Cargo vessels with giant 150-foot sails designed by Ben Ainslie-backed firm could take to the seas by 2022
- BAR Technologies was established in 2016 by Olympian Sir Ben Ainslie
- The company specialises in maximising propulsion from sails via wind power
- It has turned its hand to commercial ventures and will make 150ft tall sails
- They will be fitted to cargo vessels to reduce the reliance on polluting diesel engines and slash emissions
Cargo ships transporting goods across the world could be fitted with sails to reduce their emissions by 2022.
The company behind the idea, BAR Technologies, is a spin-off of a firm set up by Olympian Ben Ainslie in order to gain an edge in competition.
The project, dubbed WindWings, is still in the design phase, but BAR says the sails will be 150ft tall and is in talks with maritime giants to fit the sales to their vessels.
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The company behind the idea is BAR Technologies which is a spin-off of a firm set up by Olympian Ben Ainslie (pictured) in order to gain an edge in competition
Much like ships of previous centuries, the sails will harness wind for propulsion, but the modern versions will be specifically designed for efficiency.
It is hoped the wind power will reduce the complete reliance on diesel-powered engines, slashing the amount of pollutants produced.
International shipping as an industry churns out more emissions than all of Germany. If it was a nation, it would be the sixth worst polluter of CO2 in the world.
Initial rollout will be on product tankers before being added to dry bulk vessels.
To make the WindWings initiative a reality, BAR Technologies has partnered with Cargill, an American agribusiness group, and a naval architect company called Deltamarin.
The project, dubbed WindWings, is still in the design phase, but BAR says the sails will be 150ft tall and is in talks with maritime giants to fit the sales to their vessels. PIctured, a design prototype of the sails
Shipping to reduce CO2 emissions by 40% by 2030
The initial greenhouse gas strategy outline by the International MAritime Organization envisages a dramatic drop in emissions, specifically from international shipping.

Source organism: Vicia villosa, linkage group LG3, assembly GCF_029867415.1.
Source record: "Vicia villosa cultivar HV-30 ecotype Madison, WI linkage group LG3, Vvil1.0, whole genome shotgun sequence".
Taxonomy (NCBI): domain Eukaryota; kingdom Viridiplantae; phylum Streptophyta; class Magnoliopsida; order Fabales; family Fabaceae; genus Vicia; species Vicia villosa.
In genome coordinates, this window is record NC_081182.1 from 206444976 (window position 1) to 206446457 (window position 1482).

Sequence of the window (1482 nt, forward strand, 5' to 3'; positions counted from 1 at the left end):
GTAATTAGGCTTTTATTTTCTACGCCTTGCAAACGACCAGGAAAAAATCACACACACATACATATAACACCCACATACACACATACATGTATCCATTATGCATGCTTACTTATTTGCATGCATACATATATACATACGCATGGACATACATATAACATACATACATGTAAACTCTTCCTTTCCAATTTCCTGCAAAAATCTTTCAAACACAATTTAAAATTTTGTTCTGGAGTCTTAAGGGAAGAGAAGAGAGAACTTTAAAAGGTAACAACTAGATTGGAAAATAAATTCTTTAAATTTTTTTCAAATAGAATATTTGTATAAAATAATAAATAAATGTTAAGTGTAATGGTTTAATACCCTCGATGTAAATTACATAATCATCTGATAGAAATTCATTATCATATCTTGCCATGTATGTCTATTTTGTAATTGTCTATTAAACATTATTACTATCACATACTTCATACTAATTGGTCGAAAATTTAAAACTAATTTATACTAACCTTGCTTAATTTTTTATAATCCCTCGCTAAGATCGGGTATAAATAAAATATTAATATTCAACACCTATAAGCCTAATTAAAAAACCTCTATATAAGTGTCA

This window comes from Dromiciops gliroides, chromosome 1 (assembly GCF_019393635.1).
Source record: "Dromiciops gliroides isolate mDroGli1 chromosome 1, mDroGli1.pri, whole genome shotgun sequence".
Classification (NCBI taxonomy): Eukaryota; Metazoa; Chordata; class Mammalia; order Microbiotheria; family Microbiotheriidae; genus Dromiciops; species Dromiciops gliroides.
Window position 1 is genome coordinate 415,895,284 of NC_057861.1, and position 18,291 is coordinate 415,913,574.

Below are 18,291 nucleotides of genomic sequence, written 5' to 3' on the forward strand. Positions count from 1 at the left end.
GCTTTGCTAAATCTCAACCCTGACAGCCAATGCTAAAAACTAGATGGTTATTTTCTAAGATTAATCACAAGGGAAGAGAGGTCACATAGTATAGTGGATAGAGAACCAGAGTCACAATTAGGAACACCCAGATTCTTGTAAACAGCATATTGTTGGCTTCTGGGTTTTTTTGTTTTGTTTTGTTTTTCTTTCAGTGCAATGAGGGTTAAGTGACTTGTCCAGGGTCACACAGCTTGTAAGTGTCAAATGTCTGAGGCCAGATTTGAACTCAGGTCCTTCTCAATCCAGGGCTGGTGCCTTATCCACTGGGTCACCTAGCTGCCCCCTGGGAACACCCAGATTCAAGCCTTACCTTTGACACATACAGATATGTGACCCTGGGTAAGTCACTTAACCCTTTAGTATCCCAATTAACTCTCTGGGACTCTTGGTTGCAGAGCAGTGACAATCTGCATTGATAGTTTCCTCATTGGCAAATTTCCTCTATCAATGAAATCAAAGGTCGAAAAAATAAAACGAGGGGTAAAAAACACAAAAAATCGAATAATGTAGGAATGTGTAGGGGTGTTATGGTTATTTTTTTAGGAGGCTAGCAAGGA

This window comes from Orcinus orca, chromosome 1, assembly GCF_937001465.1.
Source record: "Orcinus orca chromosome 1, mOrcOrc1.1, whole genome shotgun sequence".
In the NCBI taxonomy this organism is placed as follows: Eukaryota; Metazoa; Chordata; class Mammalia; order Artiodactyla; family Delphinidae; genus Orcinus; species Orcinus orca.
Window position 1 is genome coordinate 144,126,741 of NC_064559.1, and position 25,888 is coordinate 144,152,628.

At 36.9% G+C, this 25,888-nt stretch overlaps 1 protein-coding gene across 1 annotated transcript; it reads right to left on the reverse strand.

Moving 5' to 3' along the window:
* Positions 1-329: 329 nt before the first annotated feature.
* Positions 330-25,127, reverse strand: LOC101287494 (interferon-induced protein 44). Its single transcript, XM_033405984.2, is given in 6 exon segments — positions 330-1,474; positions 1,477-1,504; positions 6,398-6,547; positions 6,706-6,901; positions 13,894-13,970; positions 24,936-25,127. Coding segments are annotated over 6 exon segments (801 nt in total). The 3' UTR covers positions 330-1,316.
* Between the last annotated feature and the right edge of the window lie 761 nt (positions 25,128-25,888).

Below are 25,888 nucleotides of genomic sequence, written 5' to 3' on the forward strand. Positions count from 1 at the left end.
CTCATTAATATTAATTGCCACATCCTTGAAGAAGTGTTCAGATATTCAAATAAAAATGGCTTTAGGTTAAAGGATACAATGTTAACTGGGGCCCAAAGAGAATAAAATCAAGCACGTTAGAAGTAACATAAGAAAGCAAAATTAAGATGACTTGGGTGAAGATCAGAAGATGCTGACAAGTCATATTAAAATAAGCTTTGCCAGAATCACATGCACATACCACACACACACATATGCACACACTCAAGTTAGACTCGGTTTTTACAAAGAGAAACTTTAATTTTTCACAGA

Its goal is to reduce CO2 emissions by at least 40% by 2030.
There is lso ambition to reach a 70% drop by 2050, compared to 2008 levels.
Jan Dieleman, president of Cargill’s Ocean Transportation business, said the partnership would allow the business to provide clients seeking to lower emissions from their supply chain with a bespoke solution.
‘Through this partnership, we will bring bespoke wind solutions to customers who are actively seeking to reduce CO2 emissions from their supply chain,’ he said.
‘Changing regulations and uncertainty about future greener marine fuels makes choosing the right vessel to charter with a long-term view complicated.
‘With the WindWings technology, Cargill will be able to offer customers a solution that improves vessel efficiency, independent of the fuel or type of engine used,’ he continues.
BAR was formed in 2016 with the idea of turning the innovations created for Sir Ben Ainslie’s vessels into commercial ventures,
The company chairman is Martin Whitmarsh, the former team principle of the McLaren F1 team.
BAR CEO, John Cooper, was previously McLaren’s Chief Business Officer and he said: ‘Wind is a near marginal cost free fuel and the opportunity for reducing emissions, alongside significant efficiency gains in vessel operating costs, is substantial.’
BAR is not the only company looking to make use of giant sails.
A Swedish design company revealed earlier this year a cargo vessel concept with 260-foot-tall retractable ‘sails’, which it says can reduce emissions by 90 per cent.
The 650-foot-long aerodynamic Oceanbird vessel can transport 7,000 cars at an average speed of 10 knots, powered mostly by wind.
A transatlantic crossing on the vessel will take around 12 days – only slightly longer than today’s fossil-fuel powered cargo ships.
Stockholm-based designers Wallenius Marine have successfully completed sea trials of a 20-foot-long model, in preparation for building the real thing.
When completed, it will be the world’s largest sailing vessel at 650 feet long and 130 feet wide.
Wallenius Marine says the global shipping community needs to shift away from fossil fuels to renewable energy, to help reverse climate change.
A Swedish design company revealed earlier this year a cargo vessel concept with 260-foot-tall retractable ‘sails’, which it says can reduce emissions by 90 per cent